Clearly West Africa gas has that kind of quantity it would be a challenge for us, it doesn’t really fit within our profile, so our goal there is to really try to seek out and see if there is oil potential. I think our confidence in that, is somewhat supported by the fact that we were very active participant in the Gabon bidding round.
So and course we bid as an operator there the Alba block of course is non-operated for us. So the two blocks that we were higher bidder, we are the operator, we see a lot of prospectivity there as you move to the block to the south we are getting much closer to the inboard the more inboard oil discoveries that have already been made, so perhaps there're other sources there as we might be able to see also in the Diaba block, Annell?
Well, first of all in terms of the Diaman well that we just drilled there are adjacent prospects along turn and within closure that if that's something to pursue that could make that larger, if that ends up being say all gas and condensate. But we are waiting for the further fluid analysis on that before we make that. And then just like Lee said the other prospectivity on that block is in adjacent to source areas that are potentially oil-prone. So we could see a mix in there on that, and like you said the prospectivity that we addressed and attending a bid around and going after the other blocks.
But there you’re looking at different areas and different source areas so even comparing it to what’s been seen in Angola is a complete disconnect those are completely different basins. And so you really wouldn’t compare them, and they may be quite different within each area you drill pending the source area that’s focused on.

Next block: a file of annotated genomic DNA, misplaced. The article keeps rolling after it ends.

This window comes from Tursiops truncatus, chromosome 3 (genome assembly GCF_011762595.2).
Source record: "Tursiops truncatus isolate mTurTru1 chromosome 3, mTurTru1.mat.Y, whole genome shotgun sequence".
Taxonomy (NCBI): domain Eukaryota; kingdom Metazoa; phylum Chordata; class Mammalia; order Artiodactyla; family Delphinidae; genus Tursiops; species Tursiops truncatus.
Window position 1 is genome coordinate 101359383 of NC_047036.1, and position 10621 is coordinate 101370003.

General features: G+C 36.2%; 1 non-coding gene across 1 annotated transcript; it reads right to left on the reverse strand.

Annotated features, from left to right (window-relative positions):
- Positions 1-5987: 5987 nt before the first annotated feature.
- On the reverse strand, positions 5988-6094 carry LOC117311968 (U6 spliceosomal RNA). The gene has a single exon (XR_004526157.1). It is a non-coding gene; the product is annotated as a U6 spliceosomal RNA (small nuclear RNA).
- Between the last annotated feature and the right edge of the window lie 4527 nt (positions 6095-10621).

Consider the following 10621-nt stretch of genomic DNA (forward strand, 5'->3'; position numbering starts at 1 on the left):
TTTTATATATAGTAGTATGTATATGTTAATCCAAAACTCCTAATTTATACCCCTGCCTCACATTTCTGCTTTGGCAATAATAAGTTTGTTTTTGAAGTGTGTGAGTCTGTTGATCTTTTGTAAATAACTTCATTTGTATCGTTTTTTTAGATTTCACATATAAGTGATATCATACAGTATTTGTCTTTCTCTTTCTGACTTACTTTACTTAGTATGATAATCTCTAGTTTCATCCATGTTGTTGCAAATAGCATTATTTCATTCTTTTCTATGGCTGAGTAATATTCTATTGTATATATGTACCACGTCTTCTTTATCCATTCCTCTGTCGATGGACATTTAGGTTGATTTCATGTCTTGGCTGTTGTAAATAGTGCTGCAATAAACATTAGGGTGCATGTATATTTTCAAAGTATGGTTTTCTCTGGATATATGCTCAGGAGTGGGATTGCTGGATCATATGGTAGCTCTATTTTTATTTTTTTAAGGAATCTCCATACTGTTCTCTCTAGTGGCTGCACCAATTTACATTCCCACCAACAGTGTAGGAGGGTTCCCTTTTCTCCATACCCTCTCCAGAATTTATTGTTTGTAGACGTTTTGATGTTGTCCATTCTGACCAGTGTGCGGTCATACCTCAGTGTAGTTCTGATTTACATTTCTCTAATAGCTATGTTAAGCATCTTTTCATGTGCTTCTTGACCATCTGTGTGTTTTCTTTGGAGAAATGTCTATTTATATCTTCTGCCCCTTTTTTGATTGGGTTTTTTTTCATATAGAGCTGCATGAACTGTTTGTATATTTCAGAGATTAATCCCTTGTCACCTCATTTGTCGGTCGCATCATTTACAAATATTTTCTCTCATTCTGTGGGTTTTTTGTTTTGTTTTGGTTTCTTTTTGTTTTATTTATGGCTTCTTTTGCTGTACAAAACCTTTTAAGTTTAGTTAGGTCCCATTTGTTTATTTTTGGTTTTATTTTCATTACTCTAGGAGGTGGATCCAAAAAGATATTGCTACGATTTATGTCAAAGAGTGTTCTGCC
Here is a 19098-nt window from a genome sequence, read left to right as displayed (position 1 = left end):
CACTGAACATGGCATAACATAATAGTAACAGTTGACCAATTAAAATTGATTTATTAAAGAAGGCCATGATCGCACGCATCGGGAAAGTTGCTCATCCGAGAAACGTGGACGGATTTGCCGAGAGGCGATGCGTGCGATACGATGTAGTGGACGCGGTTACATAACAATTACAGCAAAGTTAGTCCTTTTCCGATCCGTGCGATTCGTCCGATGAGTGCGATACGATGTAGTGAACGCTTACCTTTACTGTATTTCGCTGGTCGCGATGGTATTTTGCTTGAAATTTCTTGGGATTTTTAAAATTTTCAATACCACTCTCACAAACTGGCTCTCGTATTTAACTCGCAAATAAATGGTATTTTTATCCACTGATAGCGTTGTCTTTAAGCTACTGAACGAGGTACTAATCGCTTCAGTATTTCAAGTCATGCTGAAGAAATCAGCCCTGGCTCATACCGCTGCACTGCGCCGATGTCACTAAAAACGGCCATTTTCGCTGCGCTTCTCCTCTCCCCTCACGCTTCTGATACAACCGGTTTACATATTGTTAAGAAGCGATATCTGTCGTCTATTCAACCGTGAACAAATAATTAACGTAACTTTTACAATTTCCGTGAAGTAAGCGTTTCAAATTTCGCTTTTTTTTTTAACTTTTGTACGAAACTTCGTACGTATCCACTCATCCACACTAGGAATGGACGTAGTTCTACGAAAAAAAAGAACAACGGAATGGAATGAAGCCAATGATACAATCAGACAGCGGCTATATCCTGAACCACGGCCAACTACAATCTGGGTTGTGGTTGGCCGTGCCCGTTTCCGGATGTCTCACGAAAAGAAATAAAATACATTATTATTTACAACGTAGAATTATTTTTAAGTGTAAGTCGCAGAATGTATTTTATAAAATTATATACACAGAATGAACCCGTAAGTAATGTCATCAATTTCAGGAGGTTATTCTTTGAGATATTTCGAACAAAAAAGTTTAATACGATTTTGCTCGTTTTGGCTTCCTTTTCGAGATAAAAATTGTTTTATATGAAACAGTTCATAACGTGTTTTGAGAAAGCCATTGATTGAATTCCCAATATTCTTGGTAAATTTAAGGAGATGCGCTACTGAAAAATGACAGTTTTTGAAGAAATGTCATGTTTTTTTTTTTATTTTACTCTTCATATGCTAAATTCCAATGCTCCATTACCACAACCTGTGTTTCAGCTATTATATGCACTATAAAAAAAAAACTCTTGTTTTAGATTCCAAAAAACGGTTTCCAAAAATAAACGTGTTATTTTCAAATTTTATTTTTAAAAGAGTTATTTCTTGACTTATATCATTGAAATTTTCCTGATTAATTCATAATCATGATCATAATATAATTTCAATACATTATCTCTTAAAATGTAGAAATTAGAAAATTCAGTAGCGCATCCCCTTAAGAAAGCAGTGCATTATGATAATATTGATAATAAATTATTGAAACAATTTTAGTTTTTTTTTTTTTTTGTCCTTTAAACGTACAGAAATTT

Yes, Annell as I would also add consistent with what Annell’s comments were in the presentations we also have a very long operating history in Gabon as a company so we have a lot of relationships there in country we feel very confident that in the event that we have discoveries our ability to act as a developer and operator there our confidence is quite high. Thank you. Other questions, we have right down here in front well he is coming Doug hang on.
Doug Leggate - Bank of America
Thanks Lee. Doug Leggate from Bank of America, just wanted to two quick follow-ups please given that you mentioned Libya, could you just give us a status update to help things out there what gives you the confidence that you can have those volumes back? And secondly the proceeds obviously from UK and Norway along with your strong balance sheet and your share buyback program you’re clearly in pretty fleshy state in terms of cash how do acquisitions feature into your thinking in the future given there is a lot of companies’ resource rates that don’t have balance sheet you have?